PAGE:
In one embodiment, the lens system having a first lens element, a second lens element and an aperture stop. The lens system couples light from any given position on the object to a plurality of optical fibers such that the numerical aperture of light varies as a function of the angle relative to the longitudinal axis of the lens system. This provides more efficient coupling to the fiber apertures. This is accomplished using a non-telecentric lens system.

A preferred embodiment of the lens system includes a pair of lenses and an aperture stop. The lenses are shaped to improve light collection around the periphery of the distal lens. This provides a clearer image across the entire field of view of the device. The aperture stop is positioned to provide efficient coupling to the array of fibers.

The imaging device can be a charged coupled device (CCD), a CMOS imaging device or other solid state imaging sensor having a two dimensional array of pixel elements. The imaging sensor is mounted on a circuit board in a handle assembly. The sensor can capture an image as an object being viewed and an image processing circuit mounted onto the circuit board transfers the image data over a video cable to a computer for storage, processing and/or display.

The miniature endoscope system can be used for orthopedic, rhematologic, general laparoscopic, gynecological or ear, nose and throat procedures small and large joints, cardiac, oncology, lung, breast, brain, GI and veterinary applications for example. Although many applications require a small diameter to reduce trauma, certain applications can accommodate larger diameters. The probe can include an open channel in either the sheath or the imaging probe to provide for the insertion of other operative elements to flush the site with fluid, direct light or other energy source onto a treatment site, or to remove a tissue sample.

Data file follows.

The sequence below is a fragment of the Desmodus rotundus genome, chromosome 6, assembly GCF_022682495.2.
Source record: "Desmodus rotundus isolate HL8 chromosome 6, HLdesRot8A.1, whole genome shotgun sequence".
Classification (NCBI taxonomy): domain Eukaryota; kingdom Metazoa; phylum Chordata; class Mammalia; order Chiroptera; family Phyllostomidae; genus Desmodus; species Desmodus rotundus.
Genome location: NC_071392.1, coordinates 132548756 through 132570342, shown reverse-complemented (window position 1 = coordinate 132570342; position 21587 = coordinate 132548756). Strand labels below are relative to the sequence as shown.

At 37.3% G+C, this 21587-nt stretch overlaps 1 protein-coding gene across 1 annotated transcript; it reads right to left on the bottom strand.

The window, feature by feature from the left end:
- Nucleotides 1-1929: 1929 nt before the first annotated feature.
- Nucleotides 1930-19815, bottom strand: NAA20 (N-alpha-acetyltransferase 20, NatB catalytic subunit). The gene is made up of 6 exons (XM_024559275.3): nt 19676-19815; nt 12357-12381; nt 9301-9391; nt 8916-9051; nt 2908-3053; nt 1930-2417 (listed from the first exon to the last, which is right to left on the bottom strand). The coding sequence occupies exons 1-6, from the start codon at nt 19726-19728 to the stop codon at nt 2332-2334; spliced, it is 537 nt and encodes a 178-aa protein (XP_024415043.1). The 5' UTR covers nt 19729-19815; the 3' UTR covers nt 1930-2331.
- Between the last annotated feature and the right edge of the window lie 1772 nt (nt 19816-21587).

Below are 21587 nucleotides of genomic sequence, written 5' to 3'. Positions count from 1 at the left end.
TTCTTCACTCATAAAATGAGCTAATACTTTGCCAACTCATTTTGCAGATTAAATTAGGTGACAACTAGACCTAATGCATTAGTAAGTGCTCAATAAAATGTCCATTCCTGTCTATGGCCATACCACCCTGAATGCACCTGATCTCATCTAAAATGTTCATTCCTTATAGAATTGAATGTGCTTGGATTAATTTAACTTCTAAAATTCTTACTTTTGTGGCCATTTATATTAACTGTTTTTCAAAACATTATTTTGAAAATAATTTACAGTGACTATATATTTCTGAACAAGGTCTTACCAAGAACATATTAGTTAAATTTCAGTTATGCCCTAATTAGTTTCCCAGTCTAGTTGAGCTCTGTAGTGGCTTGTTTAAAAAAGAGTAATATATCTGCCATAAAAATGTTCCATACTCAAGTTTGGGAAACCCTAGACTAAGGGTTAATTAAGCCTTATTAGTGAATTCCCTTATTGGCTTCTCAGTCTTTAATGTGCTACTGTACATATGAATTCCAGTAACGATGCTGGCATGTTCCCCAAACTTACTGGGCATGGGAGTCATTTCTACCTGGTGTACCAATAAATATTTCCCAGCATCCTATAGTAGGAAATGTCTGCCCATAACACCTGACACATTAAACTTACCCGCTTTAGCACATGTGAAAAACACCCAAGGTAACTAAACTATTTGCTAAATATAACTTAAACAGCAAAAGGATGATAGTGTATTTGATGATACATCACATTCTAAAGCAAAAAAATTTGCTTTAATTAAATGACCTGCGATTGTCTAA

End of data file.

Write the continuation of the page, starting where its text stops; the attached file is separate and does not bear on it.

The sheath assembly can include a concentric array of illumination fibers extending to a connector on a sheath hub assembly. Alternatively, the illumination fibers can couple to a fiber connector in the probe assembly that is coupled directly via fiber optic cable extending from the handle to a light source housing. The housing can include a video disk recorder that writes the video onto disk. For certain applications, an illumination bundle can be positioned within the probe such that the sheath is thinner or can accommodate a larger working channel.

The present system, has four preferred applications for orthopedic use: in-office diagnostics, operating room surgical resections/procedures, in office post-operative evaluation, and therapeutic usage for the delivery of medications into joints, while confirming their correct location under direct visualization.

In addition to its use in the office, the system can be used in the operating room instead of a standard arthroscope. By eliminating the need to use arthroscopic irrigation fluid for distension of tissue or a large-bore camera, the amount of pain and swelling following an arthroscopic procedure will be substantially reduced if not eliminated. The patient can return to the office or playing field the next day.